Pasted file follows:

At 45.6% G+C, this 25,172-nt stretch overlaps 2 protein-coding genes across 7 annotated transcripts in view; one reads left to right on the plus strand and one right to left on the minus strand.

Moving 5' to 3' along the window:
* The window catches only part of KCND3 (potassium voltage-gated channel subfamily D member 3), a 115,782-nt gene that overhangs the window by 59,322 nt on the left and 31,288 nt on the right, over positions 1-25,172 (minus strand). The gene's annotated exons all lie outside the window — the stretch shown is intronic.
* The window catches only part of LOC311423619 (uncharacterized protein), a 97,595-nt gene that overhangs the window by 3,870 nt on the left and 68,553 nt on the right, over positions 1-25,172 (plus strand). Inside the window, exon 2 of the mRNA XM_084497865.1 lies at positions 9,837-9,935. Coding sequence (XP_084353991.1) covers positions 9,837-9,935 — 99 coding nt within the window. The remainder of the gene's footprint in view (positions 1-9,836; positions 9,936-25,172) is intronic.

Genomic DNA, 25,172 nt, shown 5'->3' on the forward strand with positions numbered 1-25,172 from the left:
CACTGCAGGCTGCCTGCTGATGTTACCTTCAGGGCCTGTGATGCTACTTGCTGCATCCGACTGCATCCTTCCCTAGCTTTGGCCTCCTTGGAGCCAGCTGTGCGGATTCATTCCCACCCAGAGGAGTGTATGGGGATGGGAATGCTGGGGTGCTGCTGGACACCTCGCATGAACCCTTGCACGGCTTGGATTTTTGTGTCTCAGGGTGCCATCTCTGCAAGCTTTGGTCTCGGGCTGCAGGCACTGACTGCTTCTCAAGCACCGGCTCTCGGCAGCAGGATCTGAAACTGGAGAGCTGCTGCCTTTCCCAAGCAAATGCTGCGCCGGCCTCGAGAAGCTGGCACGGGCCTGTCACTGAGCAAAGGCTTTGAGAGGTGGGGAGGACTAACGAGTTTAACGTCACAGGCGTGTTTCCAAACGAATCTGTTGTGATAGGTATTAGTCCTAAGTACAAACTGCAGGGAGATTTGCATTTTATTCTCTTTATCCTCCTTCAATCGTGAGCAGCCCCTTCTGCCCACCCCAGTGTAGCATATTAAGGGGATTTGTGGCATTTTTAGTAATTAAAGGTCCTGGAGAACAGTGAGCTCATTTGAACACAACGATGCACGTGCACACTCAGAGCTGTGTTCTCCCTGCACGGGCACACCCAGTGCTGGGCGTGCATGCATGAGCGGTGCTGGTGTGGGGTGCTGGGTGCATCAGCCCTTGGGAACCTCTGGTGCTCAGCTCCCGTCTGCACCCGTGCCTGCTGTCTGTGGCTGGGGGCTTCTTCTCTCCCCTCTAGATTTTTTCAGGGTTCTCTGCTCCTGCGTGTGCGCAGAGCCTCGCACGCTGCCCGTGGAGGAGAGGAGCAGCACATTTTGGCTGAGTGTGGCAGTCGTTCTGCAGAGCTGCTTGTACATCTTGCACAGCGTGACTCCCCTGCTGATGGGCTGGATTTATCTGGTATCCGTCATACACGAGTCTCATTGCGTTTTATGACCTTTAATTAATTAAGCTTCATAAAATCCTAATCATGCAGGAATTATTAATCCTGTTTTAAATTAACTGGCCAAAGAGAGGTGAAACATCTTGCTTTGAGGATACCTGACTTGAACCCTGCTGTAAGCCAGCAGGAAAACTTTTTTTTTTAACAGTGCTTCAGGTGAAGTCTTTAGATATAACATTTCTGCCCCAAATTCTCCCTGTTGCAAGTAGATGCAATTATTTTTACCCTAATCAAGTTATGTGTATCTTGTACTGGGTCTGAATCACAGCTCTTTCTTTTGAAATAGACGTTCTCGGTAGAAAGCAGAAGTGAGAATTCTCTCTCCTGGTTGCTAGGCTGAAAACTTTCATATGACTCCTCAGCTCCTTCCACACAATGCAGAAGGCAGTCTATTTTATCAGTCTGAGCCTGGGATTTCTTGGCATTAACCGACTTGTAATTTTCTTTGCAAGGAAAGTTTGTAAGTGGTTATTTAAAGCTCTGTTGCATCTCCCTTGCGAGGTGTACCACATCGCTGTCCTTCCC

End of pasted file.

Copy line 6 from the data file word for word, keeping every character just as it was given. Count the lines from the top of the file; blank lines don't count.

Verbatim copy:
CACTGCAGGCTGCCTGCTGATGTTACCTTCAGGGCCTGTGATGCTACTTGCTGCATCCGACTGCATCCTTCCCTAGCTTTGGCCTCCTTGGAGCCAGCTGTGCGGATTCATTCCCACCCAGAGGAGTGTATGGGGATGGGAATGCTGGGGTGCTGCTGGACACCTCGCATGAACCCTTGCACGGCTTGGATTTTTGTGTCTCAGGGTGCCATCTCTGCAAGCTTTGGTCTCGGGCTGCAGGCACTGACTGCTTCTCAAGCACCGGCTCTCGGCAGCAGGATCTGAAACTGGAGAGCTGCTGCCTTTCCCAAGCAAATGCTGCGCCGGCCTCGAGAAGCTGGCACGGGCCTGTCACTGAGCAAAGGCTTTGAGAGGTGGGGAGGACTAACGAGTTTAACGTCACAGGCGTGTTTCCAAACGAATCTGTTGTGATAGGTATTAGTCCTAAGTACAAACTGCAGGGAGATTTGCATTTTATTCTCTTTATCCTCCTTCAATCGTGAGCAGCCCCTTCTGCCCACCCCAGTGTAGCATATTAAGGGGATTTGTGGCATTTTTAGTAATTAAAGGTCCTGGAGAACAGTGAGCTCATTTGAACACAACGATGCACGTGCACACTCAGAGCTGTGTTCTCCCTGCACGGGCACACCCAGTGCTGGGCGTGCATGCATGAGCGGTGCTGGTGTGGGGTGCTGGGTGCATCAGCCCTTGGGAACCTCTGGTGCTCAGCTCCCGTCTGCACCCGTGCCTGCTGTCTGTGGCTGGGGGCTTCTTCTCTCCCCTCTAGATTTTTTCAGGGTTCTCTGCTCCTGCGTGTGCGCAGAGCCTCGCACGCTGCCCGTGGAGGAGAGGAGCAGCACATTTTGGCTGAGTGTGGCAGTCGTTCTGCAGAGCTGCTTGTACATCTTGCACAGCGTGACTCCCCTGCTGATGGGCTGGATTTATCTGGTATCCGTCATACACGAGTCTCATTGCGTTTTATGACCTTTAATTAATTAAGCTTCATAAAATCCTAATCATGCAGGAATTATTAATCCTGTTTTAAATTAACTGGCCAAAGAGAGGTGAAACATCTTGCTTTGAGGATACCTGACTTGAACCCTGCTGTAAGCCAGCAGGAAAACTTTTTTTTTTAACAGTGCTTCAGGTGAAGTCTTTAGATATAACATTTCTGCCCCAAATTCTCCCTGTTGCAAGTAGATGCAATTATTTTTACCCTAATCAAGTTATGTGTATCTTGTACTGGGTCTGAATCACAGCTCTTTCTTTTGAAATAGACGTTCTCGGTAGAAAGCAGAAGTGAGAATTCTCTCTCCTGGTTGCTAGGCTGAAAACTTTCATATGACTCCTCAGCTCCTTCCACACAATGCAGAAGGCAGTCTATTTTATCAGTCTGAGCCTGGGATTTCTTGGCATTAACCGACTTGTAATTTTCTTTGCAAGGAAAGTTTGTAAGTGGTTATTTAAAGCTCTGTTGCATCTCCCTTGCGAGGTGTACCACATCGCTGTCCTTCCC